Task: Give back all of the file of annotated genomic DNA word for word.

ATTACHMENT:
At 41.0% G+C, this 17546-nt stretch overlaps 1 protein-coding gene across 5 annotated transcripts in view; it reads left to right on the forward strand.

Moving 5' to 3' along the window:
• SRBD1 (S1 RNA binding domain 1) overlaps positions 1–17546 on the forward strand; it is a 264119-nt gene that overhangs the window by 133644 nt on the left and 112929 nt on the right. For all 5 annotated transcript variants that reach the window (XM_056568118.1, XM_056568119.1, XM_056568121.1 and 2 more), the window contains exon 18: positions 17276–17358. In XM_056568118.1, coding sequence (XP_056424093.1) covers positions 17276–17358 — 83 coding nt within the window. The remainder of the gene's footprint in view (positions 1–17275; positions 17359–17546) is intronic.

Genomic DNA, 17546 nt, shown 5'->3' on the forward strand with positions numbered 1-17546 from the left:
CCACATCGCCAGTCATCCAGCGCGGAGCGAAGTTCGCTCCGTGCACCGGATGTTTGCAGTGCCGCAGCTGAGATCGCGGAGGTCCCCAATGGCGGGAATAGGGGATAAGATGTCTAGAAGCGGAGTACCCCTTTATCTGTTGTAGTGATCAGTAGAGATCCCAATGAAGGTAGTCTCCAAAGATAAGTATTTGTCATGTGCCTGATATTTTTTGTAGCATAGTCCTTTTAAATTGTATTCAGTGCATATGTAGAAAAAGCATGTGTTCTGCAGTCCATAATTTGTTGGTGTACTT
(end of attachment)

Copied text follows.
At 41.0% G+C, this 17546-nt stretch overlaps 1 protein-coding gene across 5 annotated transcripts in view; it reads left to right on the forward strand.

Moving 5' to 3' along the window:
• SRBD1 (S1 RNA binding domain 1) overlaps positions 1–17546 on the forward strand; it is a 264119-nt gene that overhangs the window by 133644 nt on the left and 112929 nt on the right. For all 5 annotated transcript variants that reach the window (XM_056568118.1, XM_056568119.1, XM_056568121.1 and 2 more), the window contains exon 18: positions 17276–17358. In XM_056568118.1, coding sequence (XP_056424093.1) covers positions 17276–17358 — 83 coding nt within the window. The remainder of the gene's footprint in view (positions 1–17275; positions 17359–17546) is intronic.

Genomic DNA, 17546 nt, shown 5'->3' on the forward strand with positions numbered 1-17546 from the left:
CCACATCGCCAGTCATCCAGCGCGGAGCGAAGTTCGCTCCGTGCACCGGATGTTTGCAGTGCCGCAGCTGAGATCGCGGAGGTCCCCAATGGCGGGAATAGGGGATAAGATGTCTAGAAGCGGAGTACCCCTTTATCTGTTGTAGTGATCAGTAGAGATCCCAATGAAGGTAGTCTCCAAAGATAAGTATTTGTCATGTGCCTGATATTTTTTGTAGCATAGTCCTTTTAAATTGTATTCAGTGCATATGTAGAAAAAGCATGTGTTCTGCAGTCCATAATTTGTTGGTGTACTT